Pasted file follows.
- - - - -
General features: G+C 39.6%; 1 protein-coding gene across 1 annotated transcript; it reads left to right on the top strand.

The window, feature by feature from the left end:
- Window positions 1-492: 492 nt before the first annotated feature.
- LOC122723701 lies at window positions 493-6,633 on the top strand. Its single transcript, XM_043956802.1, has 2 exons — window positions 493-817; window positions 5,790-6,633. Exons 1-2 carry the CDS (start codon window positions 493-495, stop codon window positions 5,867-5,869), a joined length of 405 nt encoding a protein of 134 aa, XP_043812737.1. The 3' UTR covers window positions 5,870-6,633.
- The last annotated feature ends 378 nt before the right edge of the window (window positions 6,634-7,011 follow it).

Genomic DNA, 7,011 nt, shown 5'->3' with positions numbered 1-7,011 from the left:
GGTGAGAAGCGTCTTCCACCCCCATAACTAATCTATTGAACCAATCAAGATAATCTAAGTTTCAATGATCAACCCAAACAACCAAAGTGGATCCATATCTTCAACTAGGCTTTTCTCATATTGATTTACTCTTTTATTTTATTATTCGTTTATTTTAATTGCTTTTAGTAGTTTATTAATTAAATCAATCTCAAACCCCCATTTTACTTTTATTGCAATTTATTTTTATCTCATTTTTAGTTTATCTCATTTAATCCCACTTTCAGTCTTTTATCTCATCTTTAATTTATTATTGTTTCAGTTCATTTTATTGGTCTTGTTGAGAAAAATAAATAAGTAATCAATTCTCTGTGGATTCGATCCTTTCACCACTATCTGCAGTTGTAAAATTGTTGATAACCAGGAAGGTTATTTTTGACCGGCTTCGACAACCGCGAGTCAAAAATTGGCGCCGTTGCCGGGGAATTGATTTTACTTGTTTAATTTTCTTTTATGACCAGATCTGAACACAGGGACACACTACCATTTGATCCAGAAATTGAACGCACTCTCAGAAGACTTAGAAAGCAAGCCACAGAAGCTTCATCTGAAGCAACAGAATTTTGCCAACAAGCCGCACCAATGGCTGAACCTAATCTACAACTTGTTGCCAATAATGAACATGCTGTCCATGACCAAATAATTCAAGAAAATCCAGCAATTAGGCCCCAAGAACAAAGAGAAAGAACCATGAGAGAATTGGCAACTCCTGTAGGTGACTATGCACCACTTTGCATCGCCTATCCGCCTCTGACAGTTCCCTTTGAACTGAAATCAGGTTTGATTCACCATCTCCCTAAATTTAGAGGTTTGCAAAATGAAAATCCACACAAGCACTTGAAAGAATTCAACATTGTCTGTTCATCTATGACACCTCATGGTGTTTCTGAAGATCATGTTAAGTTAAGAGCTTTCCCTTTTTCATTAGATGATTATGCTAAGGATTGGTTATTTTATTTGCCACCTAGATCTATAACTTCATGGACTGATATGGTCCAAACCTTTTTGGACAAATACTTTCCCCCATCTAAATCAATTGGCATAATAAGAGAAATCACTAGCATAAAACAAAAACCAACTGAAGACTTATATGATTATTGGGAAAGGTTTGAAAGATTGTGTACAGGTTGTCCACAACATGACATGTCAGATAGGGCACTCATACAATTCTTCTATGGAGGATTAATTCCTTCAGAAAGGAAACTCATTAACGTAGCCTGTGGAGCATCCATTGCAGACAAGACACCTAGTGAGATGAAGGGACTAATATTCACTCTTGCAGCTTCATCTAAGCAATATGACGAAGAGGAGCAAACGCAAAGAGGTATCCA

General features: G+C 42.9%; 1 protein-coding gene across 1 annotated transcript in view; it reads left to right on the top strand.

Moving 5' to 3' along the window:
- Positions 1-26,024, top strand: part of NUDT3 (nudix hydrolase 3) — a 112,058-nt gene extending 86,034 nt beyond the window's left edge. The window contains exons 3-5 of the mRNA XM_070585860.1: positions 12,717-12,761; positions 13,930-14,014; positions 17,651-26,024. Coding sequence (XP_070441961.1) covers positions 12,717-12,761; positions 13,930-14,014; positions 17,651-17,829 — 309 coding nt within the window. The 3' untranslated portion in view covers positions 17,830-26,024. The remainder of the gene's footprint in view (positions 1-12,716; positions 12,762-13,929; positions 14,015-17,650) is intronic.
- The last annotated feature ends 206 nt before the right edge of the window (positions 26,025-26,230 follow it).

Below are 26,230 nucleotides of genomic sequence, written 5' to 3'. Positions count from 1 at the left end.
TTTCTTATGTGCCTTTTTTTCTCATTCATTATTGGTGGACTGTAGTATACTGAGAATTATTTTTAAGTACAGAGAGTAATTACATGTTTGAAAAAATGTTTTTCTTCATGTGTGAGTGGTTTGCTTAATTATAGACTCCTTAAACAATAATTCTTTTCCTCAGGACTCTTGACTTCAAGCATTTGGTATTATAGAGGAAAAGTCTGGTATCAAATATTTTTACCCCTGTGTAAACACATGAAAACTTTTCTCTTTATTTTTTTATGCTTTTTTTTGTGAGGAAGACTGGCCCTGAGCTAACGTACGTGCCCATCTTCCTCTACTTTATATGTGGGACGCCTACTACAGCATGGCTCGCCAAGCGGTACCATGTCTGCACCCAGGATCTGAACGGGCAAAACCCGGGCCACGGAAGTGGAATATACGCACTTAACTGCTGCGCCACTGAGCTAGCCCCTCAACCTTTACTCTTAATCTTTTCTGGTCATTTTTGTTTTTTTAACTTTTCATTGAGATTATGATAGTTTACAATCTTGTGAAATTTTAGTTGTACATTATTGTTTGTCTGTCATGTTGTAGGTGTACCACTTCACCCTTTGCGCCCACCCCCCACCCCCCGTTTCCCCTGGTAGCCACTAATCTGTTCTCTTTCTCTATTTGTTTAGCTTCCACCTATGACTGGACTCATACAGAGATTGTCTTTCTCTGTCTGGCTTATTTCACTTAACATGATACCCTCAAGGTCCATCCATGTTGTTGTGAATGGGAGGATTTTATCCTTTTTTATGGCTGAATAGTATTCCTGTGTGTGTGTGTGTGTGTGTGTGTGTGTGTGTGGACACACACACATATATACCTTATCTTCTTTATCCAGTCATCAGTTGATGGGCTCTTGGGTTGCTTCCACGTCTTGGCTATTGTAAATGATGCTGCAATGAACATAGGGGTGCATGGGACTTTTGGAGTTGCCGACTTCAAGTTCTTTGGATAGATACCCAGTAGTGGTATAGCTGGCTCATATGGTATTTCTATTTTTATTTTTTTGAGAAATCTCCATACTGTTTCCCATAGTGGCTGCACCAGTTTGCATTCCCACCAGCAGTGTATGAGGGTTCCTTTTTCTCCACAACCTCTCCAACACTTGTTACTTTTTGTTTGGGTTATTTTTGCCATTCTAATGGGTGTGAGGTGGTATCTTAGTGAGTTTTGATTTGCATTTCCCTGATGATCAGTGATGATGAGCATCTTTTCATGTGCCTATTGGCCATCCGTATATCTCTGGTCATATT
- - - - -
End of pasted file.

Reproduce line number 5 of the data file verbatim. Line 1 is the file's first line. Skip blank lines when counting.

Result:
- The last annotated feature ends 378 nt before the right edge of the window (window positions 6,634-7,011 follow it).